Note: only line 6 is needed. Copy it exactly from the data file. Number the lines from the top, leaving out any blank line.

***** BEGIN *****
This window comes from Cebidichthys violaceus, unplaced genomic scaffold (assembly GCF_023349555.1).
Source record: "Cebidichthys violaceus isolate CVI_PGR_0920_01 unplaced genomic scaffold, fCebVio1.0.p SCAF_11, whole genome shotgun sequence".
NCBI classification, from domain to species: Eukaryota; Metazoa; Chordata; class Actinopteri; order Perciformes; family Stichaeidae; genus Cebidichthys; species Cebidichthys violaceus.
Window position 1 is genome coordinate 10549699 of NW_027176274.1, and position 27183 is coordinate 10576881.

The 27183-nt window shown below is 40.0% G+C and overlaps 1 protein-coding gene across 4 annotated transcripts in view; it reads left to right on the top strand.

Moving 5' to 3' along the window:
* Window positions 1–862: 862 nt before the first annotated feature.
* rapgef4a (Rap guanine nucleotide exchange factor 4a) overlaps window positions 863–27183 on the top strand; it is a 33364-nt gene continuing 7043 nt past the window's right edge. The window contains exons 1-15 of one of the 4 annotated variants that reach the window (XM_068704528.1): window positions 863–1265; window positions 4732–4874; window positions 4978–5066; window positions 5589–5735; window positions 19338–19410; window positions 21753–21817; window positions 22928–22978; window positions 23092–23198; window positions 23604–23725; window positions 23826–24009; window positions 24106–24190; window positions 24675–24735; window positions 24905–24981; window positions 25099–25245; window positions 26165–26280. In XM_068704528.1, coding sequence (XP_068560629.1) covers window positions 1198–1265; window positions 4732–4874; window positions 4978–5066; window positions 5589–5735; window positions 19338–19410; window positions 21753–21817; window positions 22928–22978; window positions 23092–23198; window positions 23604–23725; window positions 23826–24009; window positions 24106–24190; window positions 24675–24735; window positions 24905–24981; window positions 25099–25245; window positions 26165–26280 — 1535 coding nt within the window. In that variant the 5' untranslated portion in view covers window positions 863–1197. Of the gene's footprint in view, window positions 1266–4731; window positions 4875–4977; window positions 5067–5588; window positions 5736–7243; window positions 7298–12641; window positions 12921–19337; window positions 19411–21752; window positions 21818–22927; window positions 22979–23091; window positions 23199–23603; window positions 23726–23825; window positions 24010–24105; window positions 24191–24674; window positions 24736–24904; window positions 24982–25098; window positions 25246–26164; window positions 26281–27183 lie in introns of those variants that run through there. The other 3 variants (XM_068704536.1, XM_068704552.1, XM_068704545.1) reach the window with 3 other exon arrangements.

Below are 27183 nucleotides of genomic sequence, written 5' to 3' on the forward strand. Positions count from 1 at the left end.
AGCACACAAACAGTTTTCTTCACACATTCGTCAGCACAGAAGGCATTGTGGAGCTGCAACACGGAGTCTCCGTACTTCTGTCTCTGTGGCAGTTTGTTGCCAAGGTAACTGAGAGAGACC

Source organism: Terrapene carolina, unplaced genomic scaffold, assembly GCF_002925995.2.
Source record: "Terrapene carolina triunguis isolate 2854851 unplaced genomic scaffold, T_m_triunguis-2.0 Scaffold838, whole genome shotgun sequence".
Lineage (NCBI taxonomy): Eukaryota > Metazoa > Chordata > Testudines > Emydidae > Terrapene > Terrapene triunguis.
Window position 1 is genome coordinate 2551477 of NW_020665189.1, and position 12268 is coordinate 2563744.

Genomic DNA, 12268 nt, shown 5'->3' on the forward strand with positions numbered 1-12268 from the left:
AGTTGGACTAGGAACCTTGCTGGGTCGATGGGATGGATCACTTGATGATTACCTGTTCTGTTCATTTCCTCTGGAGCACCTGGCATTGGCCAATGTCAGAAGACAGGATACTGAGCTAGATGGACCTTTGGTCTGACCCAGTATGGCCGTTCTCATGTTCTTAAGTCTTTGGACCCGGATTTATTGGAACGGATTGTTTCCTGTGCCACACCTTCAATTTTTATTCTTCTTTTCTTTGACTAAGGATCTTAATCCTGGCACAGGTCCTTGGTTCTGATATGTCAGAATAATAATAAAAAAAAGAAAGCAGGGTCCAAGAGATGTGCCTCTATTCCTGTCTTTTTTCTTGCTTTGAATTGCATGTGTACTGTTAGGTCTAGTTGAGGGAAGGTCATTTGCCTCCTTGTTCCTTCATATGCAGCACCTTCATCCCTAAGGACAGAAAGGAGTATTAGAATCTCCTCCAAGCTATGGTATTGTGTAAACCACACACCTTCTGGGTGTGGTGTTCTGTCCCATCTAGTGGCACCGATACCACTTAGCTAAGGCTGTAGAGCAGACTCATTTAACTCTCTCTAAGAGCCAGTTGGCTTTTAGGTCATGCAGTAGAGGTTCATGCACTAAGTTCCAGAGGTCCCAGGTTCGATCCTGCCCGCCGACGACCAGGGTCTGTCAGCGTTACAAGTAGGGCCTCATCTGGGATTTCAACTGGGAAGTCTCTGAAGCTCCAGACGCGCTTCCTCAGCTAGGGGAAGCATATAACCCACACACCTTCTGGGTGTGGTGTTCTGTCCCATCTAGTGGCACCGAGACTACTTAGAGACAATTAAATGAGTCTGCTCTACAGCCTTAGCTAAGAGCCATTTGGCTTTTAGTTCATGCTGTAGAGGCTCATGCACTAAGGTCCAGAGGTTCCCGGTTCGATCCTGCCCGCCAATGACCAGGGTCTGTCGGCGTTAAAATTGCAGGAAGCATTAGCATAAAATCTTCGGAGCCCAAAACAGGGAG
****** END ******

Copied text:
Moving 5' to 3' along the window: